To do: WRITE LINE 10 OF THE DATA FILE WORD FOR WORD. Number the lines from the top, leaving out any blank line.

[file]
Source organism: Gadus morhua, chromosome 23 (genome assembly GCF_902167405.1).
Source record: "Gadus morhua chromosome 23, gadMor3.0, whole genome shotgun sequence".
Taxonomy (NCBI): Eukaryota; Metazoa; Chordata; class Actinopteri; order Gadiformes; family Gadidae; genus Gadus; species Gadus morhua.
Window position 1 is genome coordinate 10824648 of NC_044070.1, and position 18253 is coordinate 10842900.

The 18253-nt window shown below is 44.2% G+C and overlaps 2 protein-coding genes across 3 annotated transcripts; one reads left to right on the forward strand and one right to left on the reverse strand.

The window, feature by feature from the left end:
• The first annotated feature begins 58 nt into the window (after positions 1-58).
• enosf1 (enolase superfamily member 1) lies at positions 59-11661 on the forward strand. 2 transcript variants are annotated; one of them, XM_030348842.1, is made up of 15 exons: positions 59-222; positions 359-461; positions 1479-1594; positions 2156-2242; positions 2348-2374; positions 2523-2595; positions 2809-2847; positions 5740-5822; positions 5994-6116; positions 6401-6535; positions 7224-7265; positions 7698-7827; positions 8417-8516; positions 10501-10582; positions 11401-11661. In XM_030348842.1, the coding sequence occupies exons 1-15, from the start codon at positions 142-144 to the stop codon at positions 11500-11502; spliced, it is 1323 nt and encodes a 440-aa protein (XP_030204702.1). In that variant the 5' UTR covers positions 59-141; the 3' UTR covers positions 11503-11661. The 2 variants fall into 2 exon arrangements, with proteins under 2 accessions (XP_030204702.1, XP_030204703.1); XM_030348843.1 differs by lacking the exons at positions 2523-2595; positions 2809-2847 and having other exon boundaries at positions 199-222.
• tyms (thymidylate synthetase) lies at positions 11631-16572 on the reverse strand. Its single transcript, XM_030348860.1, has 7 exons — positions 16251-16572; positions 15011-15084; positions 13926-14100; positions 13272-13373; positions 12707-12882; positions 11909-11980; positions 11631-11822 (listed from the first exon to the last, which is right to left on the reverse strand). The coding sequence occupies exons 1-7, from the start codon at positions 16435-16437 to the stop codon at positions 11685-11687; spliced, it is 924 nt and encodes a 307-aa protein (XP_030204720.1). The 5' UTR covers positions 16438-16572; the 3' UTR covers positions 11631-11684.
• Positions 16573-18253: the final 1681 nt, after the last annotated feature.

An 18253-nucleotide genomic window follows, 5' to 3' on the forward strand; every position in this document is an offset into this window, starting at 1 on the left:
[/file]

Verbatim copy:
• Positions 16573-18253: the final 1681 nt, after the last annotated feature.